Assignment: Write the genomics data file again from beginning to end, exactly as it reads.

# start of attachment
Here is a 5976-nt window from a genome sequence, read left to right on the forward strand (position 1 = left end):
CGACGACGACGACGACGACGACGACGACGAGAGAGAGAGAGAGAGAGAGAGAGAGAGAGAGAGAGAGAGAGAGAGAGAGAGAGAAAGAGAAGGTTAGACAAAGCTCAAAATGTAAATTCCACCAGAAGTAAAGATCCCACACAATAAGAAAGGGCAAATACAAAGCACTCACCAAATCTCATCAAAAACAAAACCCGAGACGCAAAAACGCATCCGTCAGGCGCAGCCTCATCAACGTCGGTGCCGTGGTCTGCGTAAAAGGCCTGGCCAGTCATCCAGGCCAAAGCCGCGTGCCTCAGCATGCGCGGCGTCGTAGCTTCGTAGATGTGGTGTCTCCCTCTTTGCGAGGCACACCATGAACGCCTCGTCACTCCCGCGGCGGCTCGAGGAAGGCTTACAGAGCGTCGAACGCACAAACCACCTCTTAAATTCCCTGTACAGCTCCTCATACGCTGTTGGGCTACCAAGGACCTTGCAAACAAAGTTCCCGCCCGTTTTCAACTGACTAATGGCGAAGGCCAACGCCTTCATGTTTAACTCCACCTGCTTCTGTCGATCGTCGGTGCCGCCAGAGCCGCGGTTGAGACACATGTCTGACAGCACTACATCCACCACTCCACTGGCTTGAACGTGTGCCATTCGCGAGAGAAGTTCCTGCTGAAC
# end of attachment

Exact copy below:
Here is a 5976-nt window from a genome sequence, read left to right on the forward strand (position 1 = left end):
CGACGACGACGACGACGACGACGACGACGAGAGAGAGAGAGAGAGAGAGAGAGAGAGAGAGAGAGAGAGAGAGAGAGAGAGAGAAAGAGAAGGTTAGACAAAGCTCAAAATGTAAATTCCACCAGAAGTAAAGATCCCACACAATAAGAAAGGGCAAATACAAAGCACTCACCAAATCTCATCAAAAACAAAACCCGAGACGCAAAAACGCATCCGTCAGGCGCAGCCTCATCAACGTCGGTGCCGTGGTCTGCGTAAAAGGCCTGGCCAGTCATCCAGGCCAAAGCCGCGTGCCTCAGCATGCGCGGCGTCGTAGCTTCGTAGATGTGGTGTCTCCCTCTTTGCGAGGCACACCATGAACGCCTCGTCACTCCCGCGGCGGCTCGAGGAAGGCTTACAGAGCGTCGAACGCACAAACCACCTCTTAAATTCCCTGTACAGCTCCTCATACGCTGTTGGGCTACCAAGGACCTTGCAAACAAAGTTCCCGCCCGTTTTCAACTGACTAATGGCGAAGGCCAACGCCTTCATGTTTAACTCCACCTGCTTCTGTCGATCGTCGGTGCCGCCAGAGCCGCGGTTGAGACACATGTCTGACAGCACTACATCCACCACTCCACTGGCTTGAACGTGTGCCATTCGCGAGAGAAGTTCCTGCTGAAC